‘Users’ Review: A Pensive, Tech-Wary Doc Where the Pictures Say More Than the Words

We’ve all been alone inside our heads a lot recently, and the question “why am I having weird dreams” has reportedly surged as a Google search over the past year. Natalia Almada’s “Users,” which won the directing award for U.S. Documentary in Sundance, is perhaps best appreciated as one of those peculiarly vivid dreams. Like them, it is made of uncanny imagery and strange echoey mood. But also like them, it comes apart under the scrutiny of the more logical, waking mind, and dissipates quickly in daylight.

In the beginning there’s a baby, being rocked in a mechanical crib. The baby is crying, then quiets, then falls asleep, and as this is an infant not yet capable of artifice or performance, it’s a fascinatingly unfakeable sequence to watch play out in real time. All the while a voice muses at us, apparently from a future far enough away that biological processes like breastfeeding and vaginal childbirth have passed out of the realm of living memory. The voice (Almada’s own), poised in an implacable monotone at exactly the balance point between incredulity, pity and envy, is talking of her distant, anthropological past, but it is our now.

That sci-fi concept is arresting, ambitiously placing the viewer in conspiracy with its project of looking at the present tense with future-perfect eyes, reflected in the futurist perfection of Bennett Cerf’s frequently astounding photography. The contours of landscapes and interiors are so sharp as to be surreal; the world made into an abstract concept by the hyper-clarity of its presentation, and by symmetries so unexpected they need to be perfectly still and smooth just to keep us from getting dizzy.

Whether they’re overheads, looking down from weather-balloon height, or the recurring motif of a child’s face (Almada’s son) caressed by the cold reflected colors of the screen in which he’s engrossed, the pictures remain in this startling, expansive register. But in her voiceover, Almada, who has made one fiction feature but mostly works in documentary form, shuffles through half-formed ideas too randomly to gather these scattered wonders into an identifiable thesis.

As well as the future-person, there are several other perspectives within the guiding monologue track. One, perhaps the closest avatar for Almada herself, is that of a new mother fretting about her role, and nature’s, in her child’s life. Will he love his programmed, coded childrearing devices more than he loves her? Will he “remember the taste of spring water?” Then yet another skein of thought is almost nostalgic about the very tech that causes anxiety elsewhere: the fiber-optic transoceanic cables that carry digital information back and forth across the globe are made to seem almost forlorn because “soon we will forget they’re even there.”

The film’s hypnotic rhythms can become soporific at times. It doesn’t help that so many of its spoken arguments are phrased as questions the speaker is uninterested in answering or further investigating. Indeed, much of the speech appears formulated to take advantage of the fact there can be no reply.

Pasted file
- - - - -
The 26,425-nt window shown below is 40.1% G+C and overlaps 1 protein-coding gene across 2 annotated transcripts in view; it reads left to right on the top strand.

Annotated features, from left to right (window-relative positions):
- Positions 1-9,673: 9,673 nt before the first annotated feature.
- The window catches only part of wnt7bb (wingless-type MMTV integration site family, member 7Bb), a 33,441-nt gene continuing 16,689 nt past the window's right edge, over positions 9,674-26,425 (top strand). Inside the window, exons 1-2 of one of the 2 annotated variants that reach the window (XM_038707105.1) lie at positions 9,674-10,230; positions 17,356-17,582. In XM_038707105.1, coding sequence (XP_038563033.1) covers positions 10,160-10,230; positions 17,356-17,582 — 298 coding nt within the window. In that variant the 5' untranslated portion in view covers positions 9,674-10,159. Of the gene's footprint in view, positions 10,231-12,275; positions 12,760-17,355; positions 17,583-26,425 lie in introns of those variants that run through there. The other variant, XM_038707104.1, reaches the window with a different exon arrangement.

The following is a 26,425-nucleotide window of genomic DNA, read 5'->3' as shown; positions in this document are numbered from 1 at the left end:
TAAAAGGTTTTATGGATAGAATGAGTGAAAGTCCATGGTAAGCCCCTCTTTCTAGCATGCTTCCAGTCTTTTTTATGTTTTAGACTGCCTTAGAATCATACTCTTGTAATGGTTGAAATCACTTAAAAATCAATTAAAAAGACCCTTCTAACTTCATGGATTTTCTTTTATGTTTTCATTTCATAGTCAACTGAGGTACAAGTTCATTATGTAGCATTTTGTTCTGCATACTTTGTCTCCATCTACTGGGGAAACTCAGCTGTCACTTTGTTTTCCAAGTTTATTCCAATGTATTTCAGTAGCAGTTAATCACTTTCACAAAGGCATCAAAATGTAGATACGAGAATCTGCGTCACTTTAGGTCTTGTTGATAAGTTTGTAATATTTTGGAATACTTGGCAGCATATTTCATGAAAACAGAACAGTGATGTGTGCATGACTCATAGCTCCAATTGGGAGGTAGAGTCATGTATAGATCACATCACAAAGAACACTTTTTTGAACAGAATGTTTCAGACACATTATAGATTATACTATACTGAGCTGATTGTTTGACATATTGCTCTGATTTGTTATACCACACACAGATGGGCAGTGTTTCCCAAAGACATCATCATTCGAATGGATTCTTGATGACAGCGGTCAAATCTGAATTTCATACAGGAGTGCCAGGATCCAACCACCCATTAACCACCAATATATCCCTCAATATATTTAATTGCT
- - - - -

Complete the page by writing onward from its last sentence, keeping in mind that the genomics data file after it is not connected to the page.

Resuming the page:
When she ponders, “Did Henry Ford know that his invention would one day remake the world?” over a shot of a highway bridge, it seems we ought to be struck anew by how very far we’ve come since the Model T. But if Almada’s attention immediately drifts away, yours might not, and when you think into that question, well, Ford wasn’t known for the modesty of his ambitions. It’s likely that his more expansive visions did include something like our modern highway reality, if not something worse — an interpretation inconvenient to the ministry of vaguely catastrophist technophobia that “Users” preaches.

Such diffuse, sometimes contradictory ideas sit at odds with the definitive clarity and beauty of the images, and also the scintillating, Sabatier edge of Dave Cerf’s glimmering soundscapes, including a score performed by the Kronos Quartet. If “Users” were a “Koyaanisqatsi”-type experiment or a Nikolaus Geyrhalter film, presented without verbal commentary, its exceptional technique might actually bring us to the opposite conclusion to the doomy one Almada loosely draws.

In a vertical farm, we frictionlessly ascend the endless stacks of seedling trays laid out beneath buzzing lights. Stunning, high-definition waves crest and break in the slowest of slow motion. And one almost literally breathtaking sequence winds us deep into a forest fire, into a landscape of livid earth and flaming branches, where the toxicity of the air would surely make raw human visitation impossible — the camera like a Mars rover, transmitting from a hostile environment. That these marvels can be created only through the intervention of RED cameras, precision-programmable drones, digitization and Dolby Atmos becomes, unexpectedly and unintentionally, an eloquent argument for embracing cutting-edge tech, whatever idle, dreamy unease it may inspire.

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